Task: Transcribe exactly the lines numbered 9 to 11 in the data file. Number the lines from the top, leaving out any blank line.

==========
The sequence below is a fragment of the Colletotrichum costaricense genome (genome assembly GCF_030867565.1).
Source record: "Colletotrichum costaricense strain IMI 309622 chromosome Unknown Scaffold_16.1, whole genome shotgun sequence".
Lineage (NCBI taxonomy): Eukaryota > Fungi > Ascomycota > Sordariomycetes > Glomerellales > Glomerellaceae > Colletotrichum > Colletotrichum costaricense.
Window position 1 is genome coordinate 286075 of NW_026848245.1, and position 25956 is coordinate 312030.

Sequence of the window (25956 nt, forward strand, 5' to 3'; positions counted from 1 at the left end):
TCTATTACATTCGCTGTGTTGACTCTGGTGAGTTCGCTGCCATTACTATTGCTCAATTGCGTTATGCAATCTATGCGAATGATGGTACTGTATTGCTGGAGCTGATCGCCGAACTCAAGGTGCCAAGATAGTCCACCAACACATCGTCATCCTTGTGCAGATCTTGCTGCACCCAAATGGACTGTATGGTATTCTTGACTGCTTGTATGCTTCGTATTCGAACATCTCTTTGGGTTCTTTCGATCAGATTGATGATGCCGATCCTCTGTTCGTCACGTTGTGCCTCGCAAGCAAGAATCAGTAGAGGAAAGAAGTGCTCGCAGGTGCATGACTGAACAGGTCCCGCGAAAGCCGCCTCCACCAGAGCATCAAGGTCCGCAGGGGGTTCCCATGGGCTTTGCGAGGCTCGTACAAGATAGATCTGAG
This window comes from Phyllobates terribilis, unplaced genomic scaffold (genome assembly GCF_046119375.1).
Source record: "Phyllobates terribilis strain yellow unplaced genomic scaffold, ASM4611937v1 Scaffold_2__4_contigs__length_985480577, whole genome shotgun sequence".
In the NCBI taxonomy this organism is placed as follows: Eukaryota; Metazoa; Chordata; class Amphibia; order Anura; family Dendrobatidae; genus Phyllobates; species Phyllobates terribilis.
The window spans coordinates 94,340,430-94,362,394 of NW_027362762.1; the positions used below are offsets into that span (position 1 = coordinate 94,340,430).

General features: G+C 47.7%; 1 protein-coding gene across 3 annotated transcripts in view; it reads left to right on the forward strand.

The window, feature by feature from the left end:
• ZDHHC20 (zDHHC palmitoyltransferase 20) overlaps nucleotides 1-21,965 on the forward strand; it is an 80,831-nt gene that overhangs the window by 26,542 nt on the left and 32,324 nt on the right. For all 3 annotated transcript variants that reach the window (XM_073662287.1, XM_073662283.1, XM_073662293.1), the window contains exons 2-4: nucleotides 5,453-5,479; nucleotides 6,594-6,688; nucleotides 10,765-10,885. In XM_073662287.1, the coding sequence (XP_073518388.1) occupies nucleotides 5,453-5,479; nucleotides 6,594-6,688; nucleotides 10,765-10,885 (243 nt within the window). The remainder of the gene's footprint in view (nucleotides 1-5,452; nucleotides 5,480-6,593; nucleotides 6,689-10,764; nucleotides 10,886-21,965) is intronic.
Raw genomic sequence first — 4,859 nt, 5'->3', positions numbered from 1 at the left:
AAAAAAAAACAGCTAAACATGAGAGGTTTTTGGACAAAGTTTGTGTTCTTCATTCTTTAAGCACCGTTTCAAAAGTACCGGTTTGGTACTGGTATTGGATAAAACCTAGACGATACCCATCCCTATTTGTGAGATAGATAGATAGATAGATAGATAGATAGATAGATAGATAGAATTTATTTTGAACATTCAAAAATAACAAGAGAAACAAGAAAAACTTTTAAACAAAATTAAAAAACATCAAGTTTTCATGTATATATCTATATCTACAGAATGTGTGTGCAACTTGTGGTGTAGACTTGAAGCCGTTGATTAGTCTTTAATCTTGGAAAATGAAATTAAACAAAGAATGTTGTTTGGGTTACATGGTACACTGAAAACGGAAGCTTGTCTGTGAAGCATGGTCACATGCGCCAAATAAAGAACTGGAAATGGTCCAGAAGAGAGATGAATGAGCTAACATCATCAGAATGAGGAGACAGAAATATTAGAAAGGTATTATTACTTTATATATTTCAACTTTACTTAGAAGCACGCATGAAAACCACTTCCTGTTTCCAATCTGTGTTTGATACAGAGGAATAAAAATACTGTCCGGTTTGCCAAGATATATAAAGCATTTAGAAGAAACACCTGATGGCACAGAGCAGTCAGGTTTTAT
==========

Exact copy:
In the NCBI taxonomy this organism is placed as follows: Eukaryota; Metazoa; Chordata; class Amphibia; order Anura; family Dendrobatidae; genus Phyllobates; species Phyllobates terribilis.
The window spans coordinates 94,340,430-94,362,394 of NW_027362762.1; the positions used below are offsets into that span (position 1 = coordinate 94,340,430).

General features: G+C 47.7%; 1 protein-coding gene across 3 annotated transcripts in view; it reads left to right on the forward strand.